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Data from: Genetic variation in invasive species response to direct and indirect species interactions

Citation

terHorst, Casey P.; Lau, Jennifer A. (2015), Data from: Genetic variation in invasive species response to direct and indirect species interactions, Dryad, Dataset, https://doi.org/10.5061/dryad.s6n57

Abstract

Biotic resistance to invasion arises from strong species interactions that decrease the fitness and population growth rates of potential invaders. Strong, direct interactions such as predation and competition are typically thought to drive biotic resistance, but in diverse communities, indirect interactions among species may also affect biotic resistance. Further, genetic variation in traits of the invading species that affect species interactions may allow some genotypes to overcome biotic resistance. We investigated the direct and indirect effects of a native legume (Acmispon wrangelianus) and insect herbivores on the fitness of different genotypes of an invasive legume (Medicago polymorpha) in a California grassland. Insect herbivores decreased Medicago fitness, but only in the presence of Acmispon, suggesting that indirect interactions mediated through insects and Acmispon are important for deterring Medicago invasion. Some Medicago genotypes were less affected by interactions with other species, however. This genetic variance suggests that while biotic resistance reduced the reproductive success of most genotypes, a few genotypes were able to overcome these complex interactions. However, Medicago invasion was unsuccessful in all treatments at several of our sites, suggesting that factors beyond those manipulated here also play a key role at many sites. At sites where biotic resistance is important, spatial and temporal variation in community composition and the genetic composition of the invasion pool may explain the invasion success of Medicago into this community.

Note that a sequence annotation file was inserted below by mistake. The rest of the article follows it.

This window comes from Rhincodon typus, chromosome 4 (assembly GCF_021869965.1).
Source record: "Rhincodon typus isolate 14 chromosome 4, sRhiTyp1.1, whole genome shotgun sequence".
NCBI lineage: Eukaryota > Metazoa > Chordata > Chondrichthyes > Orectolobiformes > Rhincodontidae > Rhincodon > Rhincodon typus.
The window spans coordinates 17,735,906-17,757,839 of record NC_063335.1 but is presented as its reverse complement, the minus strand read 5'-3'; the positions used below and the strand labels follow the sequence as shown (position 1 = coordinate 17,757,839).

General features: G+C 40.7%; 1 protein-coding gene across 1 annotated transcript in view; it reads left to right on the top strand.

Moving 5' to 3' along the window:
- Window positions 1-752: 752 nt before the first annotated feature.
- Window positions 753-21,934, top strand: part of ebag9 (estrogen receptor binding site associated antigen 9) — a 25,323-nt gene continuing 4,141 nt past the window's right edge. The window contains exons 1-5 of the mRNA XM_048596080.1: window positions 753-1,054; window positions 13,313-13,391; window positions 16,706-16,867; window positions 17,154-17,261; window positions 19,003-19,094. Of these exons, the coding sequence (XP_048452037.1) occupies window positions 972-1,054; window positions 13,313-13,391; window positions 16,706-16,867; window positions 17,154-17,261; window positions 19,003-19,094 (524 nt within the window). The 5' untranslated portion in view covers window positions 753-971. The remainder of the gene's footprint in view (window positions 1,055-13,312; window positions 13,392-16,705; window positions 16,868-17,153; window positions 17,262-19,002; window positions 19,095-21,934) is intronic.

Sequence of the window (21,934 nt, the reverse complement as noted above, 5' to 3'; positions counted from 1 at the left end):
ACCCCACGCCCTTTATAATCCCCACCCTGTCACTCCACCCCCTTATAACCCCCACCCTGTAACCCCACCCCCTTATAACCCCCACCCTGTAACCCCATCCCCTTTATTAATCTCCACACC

Usage Notes

Location

Donald and Sylvia McLaughlin Reserve